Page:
Climate change is making it harder for farmers to grow enough food to feed their families. A new potato variety called CIP-Matilde, developed by the International Potato Center (CIP) with support from the Crop Trust, is the latest example of using the wild relatives of crops to adapt our agriculture to new threats.
Though late blight is widely controlled with agrochemicals, millions of farmers are unable to afford or apply them as often as needed, resulting in about USD 14 billion in crop losses annually, primarily in developing countries.
However, Peruvian farmers will soon have a new option for dealing with this devastating disease as CIP prepares to release a potato variety with almost complete resistance. This new potato, called CIP-Matilde, is the product of a breeding effort that crossed wild potatoes with cultivated ones to produce commercially viable potatoes that are able to withstand late blight.
The new variety, CIP-Matilde, was named after scientist Matilde Orrillo, who pioneered CIP’s use of wild species in potato breeding in the 1980s. In field evaluations at 10 locations, CIP-Matilde’s yields were comparable to those of Peru’s most popular potato variety, Yungay. However, whereas regular fungicide applications were needed to prevent late blight from devastating the Yungay fields, CIP-Matilde grew well without any fungicides.
It is a result of a long-term effort to preserve, study, and use the potato’s wild relatives in breeding supported by the Crop Trust through its Crop Wild Relatives Project, a global initiative to adapt agriculture to climate change. The project makes all its products available to others under the rules of the Plant Treaty, an international agreement to foster the conservation and sustainable use of crop diversity.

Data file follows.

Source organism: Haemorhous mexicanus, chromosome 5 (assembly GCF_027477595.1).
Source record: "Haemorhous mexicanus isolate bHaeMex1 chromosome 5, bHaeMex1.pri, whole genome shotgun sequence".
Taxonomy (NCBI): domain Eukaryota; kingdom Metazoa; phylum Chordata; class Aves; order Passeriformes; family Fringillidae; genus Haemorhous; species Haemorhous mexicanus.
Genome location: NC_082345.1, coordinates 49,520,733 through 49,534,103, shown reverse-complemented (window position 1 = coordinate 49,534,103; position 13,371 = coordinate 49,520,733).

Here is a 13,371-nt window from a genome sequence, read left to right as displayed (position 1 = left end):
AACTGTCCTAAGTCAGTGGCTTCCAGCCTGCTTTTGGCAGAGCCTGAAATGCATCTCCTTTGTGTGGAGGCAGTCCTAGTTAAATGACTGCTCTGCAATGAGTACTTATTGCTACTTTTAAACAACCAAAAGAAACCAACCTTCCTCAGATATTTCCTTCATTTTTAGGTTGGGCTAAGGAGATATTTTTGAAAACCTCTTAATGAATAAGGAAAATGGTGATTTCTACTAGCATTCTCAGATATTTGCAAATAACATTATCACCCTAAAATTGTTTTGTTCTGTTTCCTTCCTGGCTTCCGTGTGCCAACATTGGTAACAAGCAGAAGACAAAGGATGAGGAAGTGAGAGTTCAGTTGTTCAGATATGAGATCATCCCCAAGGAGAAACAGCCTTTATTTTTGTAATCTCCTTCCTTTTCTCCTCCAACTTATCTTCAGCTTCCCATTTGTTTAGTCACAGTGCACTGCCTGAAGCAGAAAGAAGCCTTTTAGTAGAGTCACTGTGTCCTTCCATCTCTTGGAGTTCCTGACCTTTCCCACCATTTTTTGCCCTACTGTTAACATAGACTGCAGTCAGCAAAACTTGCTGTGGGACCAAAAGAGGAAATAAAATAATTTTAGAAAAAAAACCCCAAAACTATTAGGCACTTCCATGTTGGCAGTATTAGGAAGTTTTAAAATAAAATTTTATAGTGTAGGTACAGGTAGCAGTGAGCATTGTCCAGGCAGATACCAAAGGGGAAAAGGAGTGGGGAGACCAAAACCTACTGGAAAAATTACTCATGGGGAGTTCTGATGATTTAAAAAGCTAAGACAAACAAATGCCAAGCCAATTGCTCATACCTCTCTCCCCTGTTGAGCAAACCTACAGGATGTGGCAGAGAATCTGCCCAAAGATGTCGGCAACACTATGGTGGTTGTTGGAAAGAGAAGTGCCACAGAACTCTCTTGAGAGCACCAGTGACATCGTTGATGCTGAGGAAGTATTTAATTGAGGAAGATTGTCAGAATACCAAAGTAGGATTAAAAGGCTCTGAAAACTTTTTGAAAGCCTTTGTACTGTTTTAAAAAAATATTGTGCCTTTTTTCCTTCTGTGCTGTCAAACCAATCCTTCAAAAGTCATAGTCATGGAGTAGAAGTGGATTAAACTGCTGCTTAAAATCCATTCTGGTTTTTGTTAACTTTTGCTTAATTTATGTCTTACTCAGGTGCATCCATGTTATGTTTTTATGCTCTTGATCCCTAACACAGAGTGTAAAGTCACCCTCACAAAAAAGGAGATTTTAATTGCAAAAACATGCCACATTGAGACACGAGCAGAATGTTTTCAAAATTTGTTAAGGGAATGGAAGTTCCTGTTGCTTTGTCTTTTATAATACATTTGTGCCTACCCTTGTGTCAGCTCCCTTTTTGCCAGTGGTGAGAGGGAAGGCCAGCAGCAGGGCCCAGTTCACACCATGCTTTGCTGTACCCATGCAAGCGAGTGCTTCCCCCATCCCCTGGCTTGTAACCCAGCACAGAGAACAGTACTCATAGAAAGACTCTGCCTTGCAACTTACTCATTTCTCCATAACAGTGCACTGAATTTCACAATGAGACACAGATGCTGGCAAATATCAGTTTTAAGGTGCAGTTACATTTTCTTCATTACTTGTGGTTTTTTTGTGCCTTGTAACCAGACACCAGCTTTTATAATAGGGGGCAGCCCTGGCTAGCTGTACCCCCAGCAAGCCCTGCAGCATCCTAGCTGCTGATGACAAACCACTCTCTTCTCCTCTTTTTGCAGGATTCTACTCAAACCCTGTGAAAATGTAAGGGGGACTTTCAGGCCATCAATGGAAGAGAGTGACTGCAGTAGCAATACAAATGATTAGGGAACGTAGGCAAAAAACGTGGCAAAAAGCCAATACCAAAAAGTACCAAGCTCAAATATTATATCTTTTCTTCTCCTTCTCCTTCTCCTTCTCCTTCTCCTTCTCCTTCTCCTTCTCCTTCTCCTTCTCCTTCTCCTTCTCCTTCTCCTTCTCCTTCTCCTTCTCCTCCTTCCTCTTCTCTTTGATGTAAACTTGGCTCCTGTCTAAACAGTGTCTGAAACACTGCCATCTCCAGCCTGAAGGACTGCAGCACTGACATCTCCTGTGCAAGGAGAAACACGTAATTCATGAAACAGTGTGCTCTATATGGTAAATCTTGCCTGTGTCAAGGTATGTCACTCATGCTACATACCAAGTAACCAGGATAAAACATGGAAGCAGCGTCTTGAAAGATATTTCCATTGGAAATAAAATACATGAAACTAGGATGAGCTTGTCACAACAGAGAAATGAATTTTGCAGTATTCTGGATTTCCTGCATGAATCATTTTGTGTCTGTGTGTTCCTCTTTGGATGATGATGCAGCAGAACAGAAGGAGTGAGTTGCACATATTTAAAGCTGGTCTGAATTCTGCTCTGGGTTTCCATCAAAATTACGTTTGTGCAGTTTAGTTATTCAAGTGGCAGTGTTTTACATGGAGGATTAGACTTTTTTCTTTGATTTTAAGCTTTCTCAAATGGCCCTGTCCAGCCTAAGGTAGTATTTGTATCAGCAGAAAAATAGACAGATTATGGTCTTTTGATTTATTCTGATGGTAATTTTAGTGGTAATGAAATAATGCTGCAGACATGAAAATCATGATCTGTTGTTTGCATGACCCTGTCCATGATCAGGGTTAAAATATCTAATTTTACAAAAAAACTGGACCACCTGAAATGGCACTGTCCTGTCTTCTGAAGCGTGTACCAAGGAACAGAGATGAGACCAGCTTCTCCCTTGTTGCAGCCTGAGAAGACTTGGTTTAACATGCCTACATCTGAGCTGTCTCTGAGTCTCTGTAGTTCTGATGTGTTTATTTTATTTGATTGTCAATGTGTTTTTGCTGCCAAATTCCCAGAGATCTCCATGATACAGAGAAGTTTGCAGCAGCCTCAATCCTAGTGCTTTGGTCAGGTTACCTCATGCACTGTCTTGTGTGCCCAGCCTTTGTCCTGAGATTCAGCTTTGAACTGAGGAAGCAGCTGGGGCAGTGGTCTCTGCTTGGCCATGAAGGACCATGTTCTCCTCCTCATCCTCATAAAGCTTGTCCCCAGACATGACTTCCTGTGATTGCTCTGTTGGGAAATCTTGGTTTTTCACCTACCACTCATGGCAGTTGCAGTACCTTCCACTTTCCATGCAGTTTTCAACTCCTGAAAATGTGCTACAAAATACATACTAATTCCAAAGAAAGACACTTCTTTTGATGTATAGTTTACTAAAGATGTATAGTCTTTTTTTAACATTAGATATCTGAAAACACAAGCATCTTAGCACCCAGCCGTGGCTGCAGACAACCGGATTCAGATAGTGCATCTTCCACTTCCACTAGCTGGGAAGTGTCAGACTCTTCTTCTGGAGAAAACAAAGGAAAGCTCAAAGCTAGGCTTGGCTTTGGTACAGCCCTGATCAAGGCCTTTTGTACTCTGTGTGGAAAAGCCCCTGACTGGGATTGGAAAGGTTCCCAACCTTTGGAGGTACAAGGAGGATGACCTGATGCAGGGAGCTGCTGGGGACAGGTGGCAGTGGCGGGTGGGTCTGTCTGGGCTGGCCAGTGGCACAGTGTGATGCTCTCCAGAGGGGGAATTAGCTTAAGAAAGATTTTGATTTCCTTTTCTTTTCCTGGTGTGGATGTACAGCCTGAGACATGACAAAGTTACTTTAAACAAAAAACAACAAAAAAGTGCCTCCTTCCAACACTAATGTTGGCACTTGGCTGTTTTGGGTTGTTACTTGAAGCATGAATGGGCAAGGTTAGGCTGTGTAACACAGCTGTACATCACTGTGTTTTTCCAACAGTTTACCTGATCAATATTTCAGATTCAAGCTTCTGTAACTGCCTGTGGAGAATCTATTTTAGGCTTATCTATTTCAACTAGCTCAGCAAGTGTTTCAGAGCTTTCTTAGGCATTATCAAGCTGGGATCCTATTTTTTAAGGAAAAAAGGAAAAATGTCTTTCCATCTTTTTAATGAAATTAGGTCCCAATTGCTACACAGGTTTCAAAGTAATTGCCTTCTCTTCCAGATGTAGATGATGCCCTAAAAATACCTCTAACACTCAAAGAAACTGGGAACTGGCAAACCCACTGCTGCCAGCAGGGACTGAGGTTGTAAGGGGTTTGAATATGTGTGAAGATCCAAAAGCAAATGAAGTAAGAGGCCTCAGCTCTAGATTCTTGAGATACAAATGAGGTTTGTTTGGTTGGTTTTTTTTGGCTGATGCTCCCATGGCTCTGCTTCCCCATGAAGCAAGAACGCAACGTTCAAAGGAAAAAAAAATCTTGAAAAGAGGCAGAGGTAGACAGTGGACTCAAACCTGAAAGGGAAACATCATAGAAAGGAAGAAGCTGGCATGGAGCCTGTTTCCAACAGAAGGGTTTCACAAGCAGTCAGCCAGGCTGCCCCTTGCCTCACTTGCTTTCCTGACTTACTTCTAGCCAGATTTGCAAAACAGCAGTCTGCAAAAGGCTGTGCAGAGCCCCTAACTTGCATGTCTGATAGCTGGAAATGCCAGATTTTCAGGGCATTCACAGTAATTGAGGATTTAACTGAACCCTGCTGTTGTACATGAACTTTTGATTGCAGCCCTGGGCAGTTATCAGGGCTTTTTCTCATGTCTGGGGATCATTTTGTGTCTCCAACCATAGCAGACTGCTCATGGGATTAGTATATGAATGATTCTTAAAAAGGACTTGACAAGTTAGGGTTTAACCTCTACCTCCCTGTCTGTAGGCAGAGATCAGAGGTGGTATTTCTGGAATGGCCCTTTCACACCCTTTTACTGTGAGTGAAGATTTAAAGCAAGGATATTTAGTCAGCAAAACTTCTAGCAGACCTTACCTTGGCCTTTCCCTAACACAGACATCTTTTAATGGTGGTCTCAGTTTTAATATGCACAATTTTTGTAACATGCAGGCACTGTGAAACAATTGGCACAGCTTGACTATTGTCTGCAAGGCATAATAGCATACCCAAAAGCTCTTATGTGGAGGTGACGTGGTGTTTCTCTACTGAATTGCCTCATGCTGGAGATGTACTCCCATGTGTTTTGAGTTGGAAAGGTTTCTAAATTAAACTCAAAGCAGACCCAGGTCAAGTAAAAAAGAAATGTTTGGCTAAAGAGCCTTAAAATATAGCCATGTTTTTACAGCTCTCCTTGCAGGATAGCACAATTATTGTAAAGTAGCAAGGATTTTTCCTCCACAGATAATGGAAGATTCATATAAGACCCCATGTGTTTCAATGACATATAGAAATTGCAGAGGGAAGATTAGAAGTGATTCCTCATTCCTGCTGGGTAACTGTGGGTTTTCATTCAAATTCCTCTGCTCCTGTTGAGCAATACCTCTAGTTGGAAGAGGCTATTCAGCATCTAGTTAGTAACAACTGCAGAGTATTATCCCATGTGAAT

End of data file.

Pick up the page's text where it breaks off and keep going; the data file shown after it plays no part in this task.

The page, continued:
“The release of this variety is an important milestone for the project,” says scientist Benjamin Kilian, manager of the Crop Wild Relatives Project. “I hope it will be one for many farmers as well.”
It was clear to researchers at the International Potato Center (CIP) that farmers needed a solution to late blight when they found its damage in potato fields in high altitude areas of the Andes that were once free of the disease. In mountain areas where humid conditions facilitate late blight’s spread, potato farmers have to apply fungicides four to six times per month or risk losing their crops. Scientists predict that risk will increase as climate change transforms weather conditions.
Liberating Peruvian potato farmers from the cost and risks of applying fungicides, CIP-Matilde is an example of the potential of using crop wild relatives for breeding climate-smart varieties, an approach that could boost food production and farmer resilience.
As climate change increases the risk of crop diseases, farmers need more robust crop varieties, notes the Crop Trust’s Kilian. The hardy wild cousins of cultivated crops can come in handy for this. Crop wild relatives have evolved to withstand harsh conditions like extreme heat and drought and through a process called pre-breeding, scientists can transfer these useful traits into cultivated varieties. It’s a laborious process, but the results are worth it.
This work was supported by the Government of Norway through the “Adapting Agriculture to Climate Change: Collecting, Protecting and Preparing Crop Wild Relatives” initiative, managed by the Crop Diversity.
Source: International Potato Center (CIP). Read the full article here
Photo: CIP technicians harvest Matilda potatoes in field trials. Courtesy CIP